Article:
Over several evenings, art and art-history lovers can attend presentations about artists who changed the world. Each week is dedicated to a different artist, including Van Gogh, Monet and Picasso, among others. We spoke with Corinne Estrada, from Talking the Arts, who is organising these evenings.
You may recall that we spoke to her last year when she organised the Da Vinci Talks conference in Sydney.
You’ve founded a society called Communicating the Arts and starting at the end of this month, at Four Frogs Crêperie in Randwick, Sydney, you are going to give weekly presentations by the name Talking the Arts about artists who changed the world.
We are going to bring 360 vision to these planetary icons by showing films, music and photos from their lives, their works and their era.
Where did the idea for these evenings come from?
In 2019, when the large retrospective about Leonard de Vinci opened at the Louvre, in Sydney we organised 3 evenings about the giants of the Renaissance, which were very well received. Australians are a cultivated and sophisticated audience who are interested in stories on the great European artists.
Are these evenings going to be held in English, French or both?
In English at the Four Frogs in Randwick –
From 2021, we will organise thematic weekends around French art history in wineries in the Hunter Valley.
How does an artist change the world?
Certain avant-garde artists like Van Gogh, Picasso or more recently Andy Warhol changed painting codes and the way of looking and understanding the world that surrounds us.
What is your background in the arts?
I worked for large art museums in Europe like Tate in London, the Guggenheim in Bilbao, the Grand Palais in Paris over 20 years. These institutions taught me to look at art differently.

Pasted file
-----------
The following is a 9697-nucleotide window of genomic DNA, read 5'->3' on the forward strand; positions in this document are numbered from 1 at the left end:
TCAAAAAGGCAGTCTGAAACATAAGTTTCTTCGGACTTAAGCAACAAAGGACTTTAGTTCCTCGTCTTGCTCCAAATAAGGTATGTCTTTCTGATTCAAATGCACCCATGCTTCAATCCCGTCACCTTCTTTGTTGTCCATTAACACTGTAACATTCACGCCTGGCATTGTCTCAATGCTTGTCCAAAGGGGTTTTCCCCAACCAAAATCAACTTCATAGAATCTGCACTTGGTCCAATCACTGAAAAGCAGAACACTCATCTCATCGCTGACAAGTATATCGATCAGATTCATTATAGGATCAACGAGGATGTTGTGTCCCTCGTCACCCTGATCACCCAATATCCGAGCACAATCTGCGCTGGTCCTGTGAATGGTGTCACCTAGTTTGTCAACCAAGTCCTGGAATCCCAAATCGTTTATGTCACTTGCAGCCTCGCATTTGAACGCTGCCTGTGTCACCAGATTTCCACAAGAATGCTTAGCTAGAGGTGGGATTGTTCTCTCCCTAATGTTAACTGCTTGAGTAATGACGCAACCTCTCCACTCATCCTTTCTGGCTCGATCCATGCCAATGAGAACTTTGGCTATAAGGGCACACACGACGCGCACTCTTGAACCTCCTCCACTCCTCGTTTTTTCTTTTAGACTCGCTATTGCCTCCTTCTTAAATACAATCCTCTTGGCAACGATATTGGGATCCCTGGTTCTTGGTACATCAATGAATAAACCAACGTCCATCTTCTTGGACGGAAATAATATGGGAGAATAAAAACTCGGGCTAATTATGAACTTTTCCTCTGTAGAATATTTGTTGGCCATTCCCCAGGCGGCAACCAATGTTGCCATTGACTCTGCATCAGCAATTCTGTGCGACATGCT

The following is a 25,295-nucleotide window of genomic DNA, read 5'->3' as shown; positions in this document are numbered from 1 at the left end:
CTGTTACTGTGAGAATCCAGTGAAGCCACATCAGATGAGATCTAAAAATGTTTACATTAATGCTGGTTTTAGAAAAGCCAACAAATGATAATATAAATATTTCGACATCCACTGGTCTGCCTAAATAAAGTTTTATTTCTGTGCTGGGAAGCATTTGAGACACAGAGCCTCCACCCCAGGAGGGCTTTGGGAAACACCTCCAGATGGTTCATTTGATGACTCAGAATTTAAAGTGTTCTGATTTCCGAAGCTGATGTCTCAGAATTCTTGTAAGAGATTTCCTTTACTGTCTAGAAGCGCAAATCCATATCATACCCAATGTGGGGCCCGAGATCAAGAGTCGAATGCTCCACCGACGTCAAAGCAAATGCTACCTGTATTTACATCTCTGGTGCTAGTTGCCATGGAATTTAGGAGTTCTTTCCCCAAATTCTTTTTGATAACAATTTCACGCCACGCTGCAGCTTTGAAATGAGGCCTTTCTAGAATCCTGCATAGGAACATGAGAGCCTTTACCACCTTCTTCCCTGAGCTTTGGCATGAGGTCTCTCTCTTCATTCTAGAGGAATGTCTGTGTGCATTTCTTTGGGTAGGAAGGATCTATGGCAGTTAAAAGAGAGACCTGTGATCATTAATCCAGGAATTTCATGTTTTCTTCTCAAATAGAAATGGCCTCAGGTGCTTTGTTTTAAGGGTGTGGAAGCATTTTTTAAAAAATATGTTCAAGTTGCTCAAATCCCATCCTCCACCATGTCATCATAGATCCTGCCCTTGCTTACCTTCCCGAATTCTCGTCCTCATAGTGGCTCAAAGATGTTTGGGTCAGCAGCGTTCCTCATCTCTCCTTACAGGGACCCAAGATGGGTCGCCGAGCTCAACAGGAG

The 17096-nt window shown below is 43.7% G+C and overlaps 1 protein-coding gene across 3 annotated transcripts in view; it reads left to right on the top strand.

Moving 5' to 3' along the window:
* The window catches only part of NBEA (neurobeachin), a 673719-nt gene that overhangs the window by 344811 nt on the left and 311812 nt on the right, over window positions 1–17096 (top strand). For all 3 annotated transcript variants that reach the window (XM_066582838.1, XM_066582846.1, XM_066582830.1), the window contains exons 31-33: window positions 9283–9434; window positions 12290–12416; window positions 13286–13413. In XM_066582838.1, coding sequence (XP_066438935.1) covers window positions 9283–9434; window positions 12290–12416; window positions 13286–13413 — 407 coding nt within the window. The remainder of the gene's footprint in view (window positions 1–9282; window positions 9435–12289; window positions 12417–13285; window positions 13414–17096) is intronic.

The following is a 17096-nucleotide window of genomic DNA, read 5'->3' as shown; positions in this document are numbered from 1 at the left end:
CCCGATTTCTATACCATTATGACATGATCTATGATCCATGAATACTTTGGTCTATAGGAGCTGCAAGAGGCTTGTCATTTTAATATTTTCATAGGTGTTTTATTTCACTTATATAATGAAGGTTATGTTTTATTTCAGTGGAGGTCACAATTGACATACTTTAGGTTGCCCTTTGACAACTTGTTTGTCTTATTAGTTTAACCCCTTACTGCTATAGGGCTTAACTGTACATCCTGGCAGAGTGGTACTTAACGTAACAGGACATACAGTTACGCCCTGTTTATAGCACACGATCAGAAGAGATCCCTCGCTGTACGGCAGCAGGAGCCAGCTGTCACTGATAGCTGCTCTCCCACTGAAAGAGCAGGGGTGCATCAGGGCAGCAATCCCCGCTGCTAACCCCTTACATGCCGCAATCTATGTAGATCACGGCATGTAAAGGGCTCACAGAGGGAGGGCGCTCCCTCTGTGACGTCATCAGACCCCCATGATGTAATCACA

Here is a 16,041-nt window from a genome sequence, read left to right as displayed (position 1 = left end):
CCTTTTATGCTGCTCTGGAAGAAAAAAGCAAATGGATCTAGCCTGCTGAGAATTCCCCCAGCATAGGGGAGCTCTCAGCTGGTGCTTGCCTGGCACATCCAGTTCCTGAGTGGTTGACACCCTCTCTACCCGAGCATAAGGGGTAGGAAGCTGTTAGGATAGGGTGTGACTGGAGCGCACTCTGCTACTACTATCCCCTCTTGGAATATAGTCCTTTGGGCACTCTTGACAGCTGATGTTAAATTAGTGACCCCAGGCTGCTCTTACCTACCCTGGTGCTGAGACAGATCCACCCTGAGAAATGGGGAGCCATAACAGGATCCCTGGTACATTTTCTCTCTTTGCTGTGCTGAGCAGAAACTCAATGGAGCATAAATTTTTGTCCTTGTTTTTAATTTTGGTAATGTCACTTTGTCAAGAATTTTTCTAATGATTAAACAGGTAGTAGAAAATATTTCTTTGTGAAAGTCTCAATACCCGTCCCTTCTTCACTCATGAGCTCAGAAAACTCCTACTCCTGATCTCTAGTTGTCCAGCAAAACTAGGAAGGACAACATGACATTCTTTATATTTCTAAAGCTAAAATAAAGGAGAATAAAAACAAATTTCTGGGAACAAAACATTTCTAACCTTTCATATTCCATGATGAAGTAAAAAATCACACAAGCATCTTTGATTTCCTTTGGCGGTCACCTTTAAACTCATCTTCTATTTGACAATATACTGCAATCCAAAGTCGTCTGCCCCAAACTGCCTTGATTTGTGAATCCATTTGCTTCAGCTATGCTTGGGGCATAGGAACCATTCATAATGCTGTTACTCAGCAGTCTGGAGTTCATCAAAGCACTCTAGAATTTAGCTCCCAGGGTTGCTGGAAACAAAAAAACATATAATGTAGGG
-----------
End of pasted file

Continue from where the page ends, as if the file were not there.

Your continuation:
My collaboration with very engaged great contemporary artists like Anish Kapoor and Christian Boltanski was very personally enriching.
Are you an artist as well as an art historian?
My mother was a painter in Paris, my grand-mother worked in the Coco Chanel atelier and my grand-father was a Spanish anarchist who performed plays by JP Sartre. I was born in the middle of Montmartre: it leaves some traces …
Are there any Australian artists who have had an important mark on the world?
Indigenous Australian artists have acquired an international dimension. They are starting to be exhibited all over the world, particularly at the Quai Branly (in Paris), but there is still a long way to go to give them their legitimacy as artists and not as ethnological objects. The place of contemporary Aboriginal artists contributes in bringing a new look at this ancestral and major culture.
We last spoke at the end of 2019 when you had organised the conference with Jacques Le Roux for The Da Vinci Talks . In response to the question “Since when and why are you interested in the arts? Do you have a particular art period that you prefer? If yes, which is your favourite painting?” you said:
Art brings beauty to life. I like artists because they have a strong sensitivity and they help us to look at the world with acuity. My favourite period of art is between the 2 world wars as it is very rich intellectually. It’s a period which gave birth to numerous artistic currents. It’s the explosion of genres. I really like Diego Rivera and his very engaged mural paintings . Would your response still be the same?
At the time we last spoke, you had just moved to Australia, having lived in New York and Paris. How do you find Australia different to other countries in which you’ve lived?
Australia is a very new country and open to the cultures of Asia, the Pacific, the Middle East and Europe. I find that it’s a very welcoming country where it is easy to live.
How are Australian artists different to French artists?
Nature is part of the DNA of Australian artists. There are a lot of sculptors in Australia because the outdoors culture like Sculpture by the Sea has a more important place than in France.
The first Talking the Arts events are about Van Gogh, Monet and Picasso. Which other artists are going to be the subject of these evenings?
- Coco Chanel and les Années Folles (the Roaring Twenties)
- Matisse and modernity
- Joséphine and the Napoleon’s France
WHAT: Talking the Arts evenings- presentation, crêpe and cider included
WHEN: Tuesdays 24 November, 1 December and 8 December
WHERE: Four Frogs Creperies, Randwick
HOW MUCH: $49 (one person), $89 (duo ticket), or $39 if you have a concession card
HOW: Buy your tickets via the links below: